4/9/18, 9:30 pm: As I’m writing this, it’s been a few years since I’ve beheld the 1920s Soviet sci-fi extravaganza Aelita: Queen of Mars. My memories of it are somewhat murky, because truth be told, I fell asleep halfway through it. But! It’s always good to give half-watched films a second chance, and since I have a bit more knowledge of Soviet cinema under my belt right now methinks I shall sit down and behold it once more.
4/10/18, 8:15 am: Darn it, I fell asleep again!
Someone ain’t happy.
Aelita is somewhat familiar to silent film fans, but mention it to the fabled “regular folks” and you’ll get a “Huh”? It was an ambitious film once meant to rival the masterworks of Germany and the U.S., and while it was popular in the Soviet Union it didn’t seem to make a big splash anywhere else (at least not in the US, where it wasn’t released until 1929). Today, despite nicely-scored restorations being available and occasional photos being shared on social media, it can’t quite climb out of obscurity. Continue reading →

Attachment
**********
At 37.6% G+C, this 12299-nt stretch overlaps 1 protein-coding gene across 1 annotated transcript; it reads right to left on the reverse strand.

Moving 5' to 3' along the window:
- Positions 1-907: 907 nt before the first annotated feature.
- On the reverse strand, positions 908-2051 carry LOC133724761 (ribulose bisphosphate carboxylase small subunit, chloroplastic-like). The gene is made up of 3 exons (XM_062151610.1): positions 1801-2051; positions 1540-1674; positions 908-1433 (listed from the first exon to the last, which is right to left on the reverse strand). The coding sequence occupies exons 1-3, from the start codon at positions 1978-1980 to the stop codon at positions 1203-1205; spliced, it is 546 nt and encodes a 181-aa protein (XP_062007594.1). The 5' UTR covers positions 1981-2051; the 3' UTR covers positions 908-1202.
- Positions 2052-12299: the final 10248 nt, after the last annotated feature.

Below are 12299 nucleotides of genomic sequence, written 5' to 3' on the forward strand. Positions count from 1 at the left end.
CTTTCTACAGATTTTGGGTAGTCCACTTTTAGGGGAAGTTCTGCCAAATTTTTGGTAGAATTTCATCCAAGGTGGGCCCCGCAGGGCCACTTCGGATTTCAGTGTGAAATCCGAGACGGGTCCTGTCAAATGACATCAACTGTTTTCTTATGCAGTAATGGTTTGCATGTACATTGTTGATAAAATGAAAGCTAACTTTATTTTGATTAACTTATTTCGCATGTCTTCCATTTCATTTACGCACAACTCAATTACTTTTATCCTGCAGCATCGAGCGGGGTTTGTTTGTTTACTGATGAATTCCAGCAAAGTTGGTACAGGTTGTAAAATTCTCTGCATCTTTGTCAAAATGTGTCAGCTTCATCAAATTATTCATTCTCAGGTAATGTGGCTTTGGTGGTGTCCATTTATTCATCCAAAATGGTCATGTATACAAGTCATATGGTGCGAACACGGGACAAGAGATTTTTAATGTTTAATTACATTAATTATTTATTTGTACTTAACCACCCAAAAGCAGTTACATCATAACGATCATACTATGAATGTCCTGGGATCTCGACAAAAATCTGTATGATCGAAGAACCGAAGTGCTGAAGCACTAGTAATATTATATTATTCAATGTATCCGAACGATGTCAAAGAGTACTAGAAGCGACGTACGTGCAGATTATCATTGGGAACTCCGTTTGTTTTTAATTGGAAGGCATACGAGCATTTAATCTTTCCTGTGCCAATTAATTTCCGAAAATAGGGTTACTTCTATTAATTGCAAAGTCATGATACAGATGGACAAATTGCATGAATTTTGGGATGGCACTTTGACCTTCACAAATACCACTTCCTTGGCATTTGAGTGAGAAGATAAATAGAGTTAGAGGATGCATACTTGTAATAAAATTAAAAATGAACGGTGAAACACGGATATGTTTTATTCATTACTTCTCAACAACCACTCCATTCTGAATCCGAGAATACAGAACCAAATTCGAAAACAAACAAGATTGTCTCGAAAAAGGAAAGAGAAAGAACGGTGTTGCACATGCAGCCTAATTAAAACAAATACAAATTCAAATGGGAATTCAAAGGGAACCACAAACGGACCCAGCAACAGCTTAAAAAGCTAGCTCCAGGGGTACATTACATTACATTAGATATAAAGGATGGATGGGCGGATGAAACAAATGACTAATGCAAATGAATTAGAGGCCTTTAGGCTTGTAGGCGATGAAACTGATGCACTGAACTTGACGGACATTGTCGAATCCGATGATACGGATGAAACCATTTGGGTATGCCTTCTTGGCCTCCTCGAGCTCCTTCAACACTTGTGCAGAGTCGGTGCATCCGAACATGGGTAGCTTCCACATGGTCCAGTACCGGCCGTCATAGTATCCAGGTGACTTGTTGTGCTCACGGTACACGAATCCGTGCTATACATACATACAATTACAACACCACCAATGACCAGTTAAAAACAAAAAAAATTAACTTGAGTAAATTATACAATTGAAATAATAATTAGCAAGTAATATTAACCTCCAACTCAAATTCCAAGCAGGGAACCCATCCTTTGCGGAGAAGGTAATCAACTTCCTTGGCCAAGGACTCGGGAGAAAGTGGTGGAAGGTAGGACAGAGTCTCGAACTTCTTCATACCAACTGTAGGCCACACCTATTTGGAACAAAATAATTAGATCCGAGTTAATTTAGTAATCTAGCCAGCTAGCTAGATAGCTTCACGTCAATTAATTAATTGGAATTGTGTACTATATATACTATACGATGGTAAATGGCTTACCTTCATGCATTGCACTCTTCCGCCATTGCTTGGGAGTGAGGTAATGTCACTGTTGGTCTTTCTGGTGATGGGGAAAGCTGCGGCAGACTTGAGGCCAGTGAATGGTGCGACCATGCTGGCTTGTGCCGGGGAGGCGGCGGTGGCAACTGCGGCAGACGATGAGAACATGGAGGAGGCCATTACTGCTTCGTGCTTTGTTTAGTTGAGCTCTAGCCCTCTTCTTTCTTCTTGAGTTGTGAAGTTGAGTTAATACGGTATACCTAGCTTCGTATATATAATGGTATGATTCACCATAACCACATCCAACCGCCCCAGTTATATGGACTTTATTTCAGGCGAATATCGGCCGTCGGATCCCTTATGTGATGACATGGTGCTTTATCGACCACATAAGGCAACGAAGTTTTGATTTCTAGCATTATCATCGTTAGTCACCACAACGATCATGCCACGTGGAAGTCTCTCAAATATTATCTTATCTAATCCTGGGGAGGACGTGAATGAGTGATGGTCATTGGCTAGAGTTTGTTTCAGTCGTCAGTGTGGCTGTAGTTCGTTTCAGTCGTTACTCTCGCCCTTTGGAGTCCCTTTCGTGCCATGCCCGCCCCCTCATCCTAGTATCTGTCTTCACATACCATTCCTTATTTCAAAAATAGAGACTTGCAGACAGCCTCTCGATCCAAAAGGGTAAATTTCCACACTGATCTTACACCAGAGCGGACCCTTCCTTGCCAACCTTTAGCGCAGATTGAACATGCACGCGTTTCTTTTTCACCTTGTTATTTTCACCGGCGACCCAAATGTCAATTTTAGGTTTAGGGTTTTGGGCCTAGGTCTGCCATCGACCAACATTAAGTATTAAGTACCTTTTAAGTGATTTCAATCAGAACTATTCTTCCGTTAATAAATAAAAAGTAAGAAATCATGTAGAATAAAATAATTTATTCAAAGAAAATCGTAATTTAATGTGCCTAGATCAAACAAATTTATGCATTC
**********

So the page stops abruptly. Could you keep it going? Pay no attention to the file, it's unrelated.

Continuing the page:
A hearty welcome to all readers of the Russia in Classic Film Blogathon, hosted by Movies Silently! I’m happy to contribute with this particular topic, one that’s interested me for quite some time. Feel free to leave comments–I love comments like Mary Pickford loved posing in quaint photos with puppies (very much).
If you like movie posters as much as I do, you’re probably familiar with some of the more iconic ones: Gone With the Wind, The Godfather, Jaws, Star Wars, etc. Many of these feature basic, accessible artwork: Rhett and Scarlett, sci-fi heroes in heroic poses, a shark’s jagged mouth.
But if you go back back to the poster art of the silent era, a surprise awaits you. While looking at the carefully painted and posed images of Chaplin, Gish, and other familiars, you’ll suddenly stumble across an entire world of sharp, bold, imaginative images. Bright blocks of color and slashing diagonals grab your attention. Figures half-realistic and half-graphic wheel amid daring compositions.